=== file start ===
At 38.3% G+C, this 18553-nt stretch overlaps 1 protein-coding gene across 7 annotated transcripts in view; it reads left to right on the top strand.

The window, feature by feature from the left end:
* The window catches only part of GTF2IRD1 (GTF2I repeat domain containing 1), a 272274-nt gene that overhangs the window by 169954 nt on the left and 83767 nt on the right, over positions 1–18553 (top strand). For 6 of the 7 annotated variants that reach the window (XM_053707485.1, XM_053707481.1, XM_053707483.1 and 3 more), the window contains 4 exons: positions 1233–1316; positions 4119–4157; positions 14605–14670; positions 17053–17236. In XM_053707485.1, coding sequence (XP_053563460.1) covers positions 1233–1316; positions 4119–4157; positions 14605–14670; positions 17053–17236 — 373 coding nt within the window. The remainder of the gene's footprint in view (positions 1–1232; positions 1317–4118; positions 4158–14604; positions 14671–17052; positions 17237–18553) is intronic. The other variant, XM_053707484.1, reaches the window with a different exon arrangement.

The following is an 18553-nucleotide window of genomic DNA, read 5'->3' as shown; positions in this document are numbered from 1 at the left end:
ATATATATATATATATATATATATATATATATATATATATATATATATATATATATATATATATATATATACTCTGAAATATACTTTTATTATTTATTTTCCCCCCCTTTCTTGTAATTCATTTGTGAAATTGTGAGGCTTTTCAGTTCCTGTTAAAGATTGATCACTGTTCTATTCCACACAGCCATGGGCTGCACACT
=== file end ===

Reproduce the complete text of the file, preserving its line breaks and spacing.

At 38.3% G+C, this 18553-nt stretch overlaps 1 protein-coding gene across 7 annotated transcripts in view; it reads left to right on the top strand.

The window, feature by feature from the left end:
* The window catches only part of GTF2IRD1 (GTF2I repeat domain containing 1), a 272274-nt gene that overhangs the window by 169954 nt on the left and 83767 nt on the right, over positions 1–18553 (top strand). For 6 of the 7 annotated variants that reach the window (XM_053707485.1, XM_053707481.1, XM_053707483.1 and 3 more), the window contains 4 exons: positions 1233–1316; positions 4119–4157; positions 14605–14670; positions 17053–17236. In XM_053707485.1, coding sequence (XP_053563460.1) covers positions 1233–1316; positions 4119–4157; positions 14605–14670; positions 17053–17236 — 373 coding nt within the window. The remainder of the gene's footprint in view (positions 1–1232; positions 1317–4118; positions 4158–14604; positions 14671–17052; positions 17237–18553) is intronic. The other variant, XM_053707484.1, reaches the window with a different exon arrangement.

The following is an 18553-nucleotide window of genomic DNA, read 5'->3' as shown; positions in this document are numbered from 1 at the left end:
ATATATATATATATATATATATATATATATATATATATATATATATATATATATATATATATATATATATACTCTGAAATATACTTTTATTATTTATTTTCCCCCCCTTTCTTGTAATTCATTTGTGAAATTGTGAGGCTTTTCAGTTCCTGTTAAAGATTGATCACTGTTCTATTCCACACAGCCATGGGCTGCACACT